You should always look at the evolution and growth of these metrics to make them truly actionable. That means looking at your metrics on a weekly on monthly growth evolution and not at accumulative numbers. 

For example, instead of looking at your LTV:CAC ratio as it is every month, visualize them in a line chart to analyze the evolution of your LTV:CAC ratio. As such: 

LTV to CAC Ratio@3x


Let’s say you’re analyzing your OpEx, and would like to know if your monthly Marketing and Sales expenses are justified. Then, you could view it like this:

Revenue_vs._Operating_Expenses-1Key takeaway: 

It’s completely normal that your metrics become more complex as your company grows. That said, there will also be many more ways to combine each metric to turn them into actionable metrics.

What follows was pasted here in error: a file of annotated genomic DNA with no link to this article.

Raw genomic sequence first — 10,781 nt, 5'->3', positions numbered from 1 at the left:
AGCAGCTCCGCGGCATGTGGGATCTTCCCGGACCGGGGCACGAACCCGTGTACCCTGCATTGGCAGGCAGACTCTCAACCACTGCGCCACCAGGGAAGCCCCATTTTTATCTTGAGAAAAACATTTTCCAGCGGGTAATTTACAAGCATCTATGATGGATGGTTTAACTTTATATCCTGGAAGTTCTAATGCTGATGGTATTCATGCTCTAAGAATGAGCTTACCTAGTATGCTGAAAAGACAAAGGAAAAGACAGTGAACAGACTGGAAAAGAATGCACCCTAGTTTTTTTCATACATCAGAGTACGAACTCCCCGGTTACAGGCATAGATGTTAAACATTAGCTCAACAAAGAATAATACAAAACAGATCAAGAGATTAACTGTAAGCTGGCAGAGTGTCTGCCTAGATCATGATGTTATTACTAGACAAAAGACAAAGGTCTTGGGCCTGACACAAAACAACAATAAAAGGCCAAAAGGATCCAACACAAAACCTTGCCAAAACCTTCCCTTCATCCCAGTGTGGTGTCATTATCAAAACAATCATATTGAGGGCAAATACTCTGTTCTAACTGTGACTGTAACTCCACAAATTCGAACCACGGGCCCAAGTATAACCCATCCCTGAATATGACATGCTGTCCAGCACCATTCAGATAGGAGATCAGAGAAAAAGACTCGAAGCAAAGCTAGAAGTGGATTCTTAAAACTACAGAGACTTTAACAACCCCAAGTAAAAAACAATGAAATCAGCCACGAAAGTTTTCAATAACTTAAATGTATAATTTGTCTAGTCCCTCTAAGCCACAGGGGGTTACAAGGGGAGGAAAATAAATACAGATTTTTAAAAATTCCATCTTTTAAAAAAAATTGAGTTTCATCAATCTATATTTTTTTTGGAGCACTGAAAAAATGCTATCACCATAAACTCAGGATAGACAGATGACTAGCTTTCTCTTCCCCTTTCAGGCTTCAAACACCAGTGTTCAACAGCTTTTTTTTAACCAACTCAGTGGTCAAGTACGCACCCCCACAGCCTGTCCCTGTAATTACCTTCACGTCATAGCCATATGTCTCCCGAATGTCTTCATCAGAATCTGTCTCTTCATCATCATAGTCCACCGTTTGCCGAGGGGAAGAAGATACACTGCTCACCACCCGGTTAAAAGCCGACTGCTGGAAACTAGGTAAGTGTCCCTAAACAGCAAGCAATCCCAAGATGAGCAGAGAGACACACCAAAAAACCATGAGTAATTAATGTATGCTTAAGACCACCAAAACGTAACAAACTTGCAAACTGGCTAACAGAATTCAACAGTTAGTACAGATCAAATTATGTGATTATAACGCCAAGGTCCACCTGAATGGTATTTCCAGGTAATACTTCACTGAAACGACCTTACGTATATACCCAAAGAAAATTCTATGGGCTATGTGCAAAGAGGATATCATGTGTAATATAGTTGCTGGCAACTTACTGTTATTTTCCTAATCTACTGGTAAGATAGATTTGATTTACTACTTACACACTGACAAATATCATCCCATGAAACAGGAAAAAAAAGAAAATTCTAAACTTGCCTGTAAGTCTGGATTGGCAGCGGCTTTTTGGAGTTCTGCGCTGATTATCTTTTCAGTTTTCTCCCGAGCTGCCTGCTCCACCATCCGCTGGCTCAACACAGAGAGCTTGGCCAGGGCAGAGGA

The bottom line, never look at any metrics in isolation. There are, however, very few exceptions to this rule. Your Monthly Recurring Revenue (MRR) and Net Revenue Retention (NRR) are the only metrics you can look at in isolation. These metrics play an immense role throughout the lifetime of your business because they directly measure the lifeline and expansion of your business. 

Otherwise, always remember your Chopsticks Metrics. 

Bon Appetit and Happy Calqulating! 

 
Author Avatar

Niko Laine

Founder, CEO and CFO

Niko is a CFO and a financial advisor who is passionate about solving problems, data analysis, mentoring smart entrepreneurs and bringing clarity and focus in difficult situations.